If your skin is pale, you’ve no doubt been tempted by the sweet, seductive allure of a “base tan.” As in, just go without sunscreen for an hour or so to get a little color, man — it’ll keep you from getting sunburned, and it’ll make your ghostly self look less shockingly white. But is this really a thing? Can brief, unprotected exposure actually help protect you from further damage? Alongside Joyce Davis, a dermatologist in New York City, we’re going to find out.
The whole idea of a base tan seems… kinda logical?
It’s true that, in theory, a base tan will provide you with a bit of protection — that’s what a tan does, after all. In order to try and prevent damage from the sun’s UV rays, your skin produces pigment to protect itself. Think of it as a bodily stress response in which the result is you get a little darker, and thus, ever so slightly more resistant to sunburn.
How much protection are we really talking here?
Numerous articles, like this one from Harvard Medical School, claim that a base tan can provide sun protection equal to about 3 SPF, which as we discovered in our look at homemade sunscreens, is basically so low as to be almost useless. It does mean you might be able to stay in the sun three times longer than your un-base-tanned self could before burning (say, 45 minutes versus 15 minutes), but that’s not a lot, most experts conclude, especially compared to even the weakest sunblocks. Not to mention, you don’t even have to be burning before those UV rays become dangerous. “The feeling nowadays is there’s no such thing as a safe tan,” says Davis.
So there’s no world in which an expert would ever recommend one?
Welllll, Davis does, but only in limited cases. “I can tell you that for someone who’s extremely fair-skinned, who’s at risk of burning, sometimes we would recommend they could get a little tan [before going somewhere with much stronger sun] so that they don’t ruin a vacation with a bad sunburn,” says Davis. “The whole idea is to prevent a bad burn. If you wind up getting a bad burn where your skin blisters and you’re stuck on an island in a hotel room, it’s not like you can run to the local drugstore. The little gift shop in the hotel isn’t going to have everything you need.”
That sounded an awful lot like the dermatologist just said it was okay to tan!
Whoa! Slow down, dang it. This is only for very limited cases — like, really pale people going somewhere much hotter than their usual climate, who don’t want to spend their big Caribbean vacation in a feverish haze of sweat and blistered skin. It’s not meant to be everyday advice.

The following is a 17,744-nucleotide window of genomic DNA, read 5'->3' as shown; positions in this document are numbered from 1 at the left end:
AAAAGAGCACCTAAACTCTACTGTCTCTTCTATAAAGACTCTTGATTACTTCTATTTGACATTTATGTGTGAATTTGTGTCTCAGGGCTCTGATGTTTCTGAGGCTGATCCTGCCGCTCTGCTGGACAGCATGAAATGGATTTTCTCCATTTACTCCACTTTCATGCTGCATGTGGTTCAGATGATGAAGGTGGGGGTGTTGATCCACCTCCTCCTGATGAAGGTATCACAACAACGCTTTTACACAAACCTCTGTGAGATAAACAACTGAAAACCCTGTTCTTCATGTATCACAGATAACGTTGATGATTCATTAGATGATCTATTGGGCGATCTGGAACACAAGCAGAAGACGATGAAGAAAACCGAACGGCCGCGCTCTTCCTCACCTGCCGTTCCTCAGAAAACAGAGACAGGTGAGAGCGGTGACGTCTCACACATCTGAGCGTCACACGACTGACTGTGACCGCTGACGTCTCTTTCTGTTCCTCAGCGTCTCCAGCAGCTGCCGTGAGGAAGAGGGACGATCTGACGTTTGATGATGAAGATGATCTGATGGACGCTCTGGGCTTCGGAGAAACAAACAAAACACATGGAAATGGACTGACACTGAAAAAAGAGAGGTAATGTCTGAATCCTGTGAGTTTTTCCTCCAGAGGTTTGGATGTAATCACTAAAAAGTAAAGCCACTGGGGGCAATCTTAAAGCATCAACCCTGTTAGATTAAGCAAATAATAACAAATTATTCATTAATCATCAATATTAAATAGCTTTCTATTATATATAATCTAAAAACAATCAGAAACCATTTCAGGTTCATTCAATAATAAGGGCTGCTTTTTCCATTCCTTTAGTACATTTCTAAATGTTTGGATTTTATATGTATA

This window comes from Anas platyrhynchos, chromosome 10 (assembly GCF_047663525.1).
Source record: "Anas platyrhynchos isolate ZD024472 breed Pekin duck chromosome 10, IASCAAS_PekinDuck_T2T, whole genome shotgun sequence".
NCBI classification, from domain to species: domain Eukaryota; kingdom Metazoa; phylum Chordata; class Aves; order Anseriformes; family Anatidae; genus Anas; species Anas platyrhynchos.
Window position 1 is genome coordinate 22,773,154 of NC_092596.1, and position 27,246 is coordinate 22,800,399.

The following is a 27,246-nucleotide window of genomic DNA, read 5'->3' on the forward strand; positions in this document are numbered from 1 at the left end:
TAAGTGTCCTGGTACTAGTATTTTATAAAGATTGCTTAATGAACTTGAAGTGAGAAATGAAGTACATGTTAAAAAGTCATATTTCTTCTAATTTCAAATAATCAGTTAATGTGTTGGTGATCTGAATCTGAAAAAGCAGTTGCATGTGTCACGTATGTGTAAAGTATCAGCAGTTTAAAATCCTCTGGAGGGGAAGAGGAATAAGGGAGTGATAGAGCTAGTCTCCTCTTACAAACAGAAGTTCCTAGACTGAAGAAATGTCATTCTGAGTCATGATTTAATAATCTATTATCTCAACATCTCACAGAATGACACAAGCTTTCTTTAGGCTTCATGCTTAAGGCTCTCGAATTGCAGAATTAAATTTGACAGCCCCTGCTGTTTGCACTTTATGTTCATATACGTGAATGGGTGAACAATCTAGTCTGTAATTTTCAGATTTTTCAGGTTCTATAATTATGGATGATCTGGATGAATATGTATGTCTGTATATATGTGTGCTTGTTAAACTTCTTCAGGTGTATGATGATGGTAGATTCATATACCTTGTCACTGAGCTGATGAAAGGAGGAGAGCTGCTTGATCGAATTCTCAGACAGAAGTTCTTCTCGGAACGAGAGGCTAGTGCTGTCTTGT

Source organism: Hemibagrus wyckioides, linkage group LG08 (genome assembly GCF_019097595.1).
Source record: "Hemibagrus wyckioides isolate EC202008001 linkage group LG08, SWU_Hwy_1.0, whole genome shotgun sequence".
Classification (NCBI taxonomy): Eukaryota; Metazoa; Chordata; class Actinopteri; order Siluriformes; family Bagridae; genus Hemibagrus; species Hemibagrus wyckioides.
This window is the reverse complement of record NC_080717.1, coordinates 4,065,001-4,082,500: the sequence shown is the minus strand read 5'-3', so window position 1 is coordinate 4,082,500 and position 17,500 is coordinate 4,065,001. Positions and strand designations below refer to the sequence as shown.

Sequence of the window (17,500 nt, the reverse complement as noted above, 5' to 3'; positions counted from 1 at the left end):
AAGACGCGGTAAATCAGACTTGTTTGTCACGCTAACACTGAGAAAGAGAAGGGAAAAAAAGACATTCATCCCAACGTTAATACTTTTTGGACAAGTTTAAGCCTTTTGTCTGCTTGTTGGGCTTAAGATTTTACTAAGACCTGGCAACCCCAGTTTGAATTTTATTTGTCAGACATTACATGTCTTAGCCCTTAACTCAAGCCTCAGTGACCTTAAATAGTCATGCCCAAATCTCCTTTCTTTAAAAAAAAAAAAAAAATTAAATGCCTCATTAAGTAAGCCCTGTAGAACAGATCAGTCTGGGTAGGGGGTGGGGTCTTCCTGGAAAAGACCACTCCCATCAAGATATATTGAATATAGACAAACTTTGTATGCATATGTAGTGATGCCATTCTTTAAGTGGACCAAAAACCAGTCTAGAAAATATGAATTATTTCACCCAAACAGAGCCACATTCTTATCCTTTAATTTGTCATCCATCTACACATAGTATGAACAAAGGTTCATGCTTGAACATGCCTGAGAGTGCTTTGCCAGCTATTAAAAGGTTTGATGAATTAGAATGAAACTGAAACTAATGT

“Nowadays we have sunblocks in SPF 50 or 100, we have sprays, lotions, cans that spray it in every direction, so we can pretty much block the sun,” says Davis. “I’d also recommend a wide-brimmed hat — not a baseball cap.” This, then, is what you should be doing: Protecting yourself from the sun altogether, not trying to cheat your way through it.
What about if I did it with a tanning bed instead of, like, the sun?
Hell no. Tanning beds are pretty much verboten among dermatologists. Davis points out that the American Academy of Dermatology says that using indoor tanning beds before age 35 increases your risk of melanoma by 59 percent — and the risk increases with every use.
Okay, fine. But what about if you’re not super pale to start with? Does a base tan serve any purpose then?
According to Davis, someone who’s not Caucasian already has a base tan, in a sense: “They can still burn, but they’re less likely to do so,” she says. Nevertheless, those with darker complexions still need to protect their skin. “When we find melanomas in black-skinned people, it’s usually in areas not protected by pigment, like the fingertips, palms and soles,” says Davis.
All in all, it sounds like the base tan is sort of a thing, but not a thing we should actually do, correct?
Basically, yeah — it shouldn’t be an everyday event. If you must get one, think of it as a special occasion thing — something that’ll allow you to enjoy your vacation a bit more and stress a bit less as you endure the sun’s stronger UV rays at tropical latitudes.
Just don’t screw it up and fry yourself before you leave, or that flight’s going to be even more painful than usual.